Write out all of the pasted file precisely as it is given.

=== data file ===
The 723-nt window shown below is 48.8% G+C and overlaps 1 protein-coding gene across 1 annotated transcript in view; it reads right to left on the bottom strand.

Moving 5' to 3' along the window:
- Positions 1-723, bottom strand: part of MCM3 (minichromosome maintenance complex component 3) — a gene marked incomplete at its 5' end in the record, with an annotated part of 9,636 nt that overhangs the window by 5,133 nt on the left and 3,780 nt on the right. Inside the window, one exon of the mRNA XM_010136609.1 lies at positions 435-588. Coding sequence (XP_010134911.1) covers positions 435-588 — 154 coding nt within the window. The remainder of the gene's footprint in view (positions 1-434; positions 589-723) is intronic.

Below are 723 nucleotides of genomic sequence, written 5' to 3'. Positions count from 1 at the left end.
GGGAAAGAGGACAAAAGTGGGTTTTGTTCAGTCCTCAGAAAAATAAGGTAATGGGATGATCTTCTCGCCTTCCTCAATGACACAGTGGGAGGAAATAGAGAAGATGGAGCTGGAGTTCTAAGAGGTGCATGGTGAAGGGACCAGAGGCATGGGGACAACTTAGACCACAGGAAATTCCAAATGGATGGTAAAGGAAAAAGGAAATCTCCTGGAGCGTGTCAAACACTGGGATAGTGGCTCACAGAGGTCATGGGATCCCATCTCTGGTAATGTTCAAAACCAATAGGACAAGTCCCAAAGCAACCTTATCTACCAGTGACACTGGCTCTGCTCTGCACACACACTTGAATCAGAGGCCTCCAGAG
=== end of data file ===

The 723-nt window shown below is 48.8% G+C and overlaps 1 protein-coding gene across 1 annotated transcript in view; it reads right to left on the bottom strand.

Moving 5' to 3' along the window:
- Positions 1-723, bottom strand: part of MCM3 (minichromosome maintenance complex component 3) — a gene marked incomplete at its 5' end in the record, with an annotated part of 9,636 nt that overhangs the window by 5,133 nt on the left and 3,780 nt on the right. Inside the window, one exon of the mRNA XM_010136609.1 lies at positions 435-588. Coding sequence (XP_010134911.1) covers positions 435-588 — 154 coding nt within the window. The remainder of the gene's footprint in view (positions 1-434; positions 589-723) is intronic.

Below are 723 nucleotides of genomic sequence, written 5' to 3'. Positions count from 1 at the left end.
GGGAAAGAGGACAAAAGTGGGTTTTGTTCAGTCCTCAGAAAAATAAGGTAATGGGATGATCTTCTCGCCTTCCTCAATGACACAGTGGGAGGAAATAGAGAAGATGGAGCTGGAGTTCTAAGAGGTGCATGGTGAAGGGACCAGAGGCATGGGGACAACTTAGACCACAGGAAATTCCAAATGGATGGTAAAGGAAAAAGGAAATCTCCTGGAGCGTGTCAAACACTGGGATAGTGGCTCACAGAGGTCATGGGATCCCATCTCTGGTAATGTTCAAAACCAATAGGACAAGTCCCAAAGCAACCTTATCTACCAGTGACACTGGCTCTGCTCTGCACACACACTTGAATCAGAGGCCTCCAGAG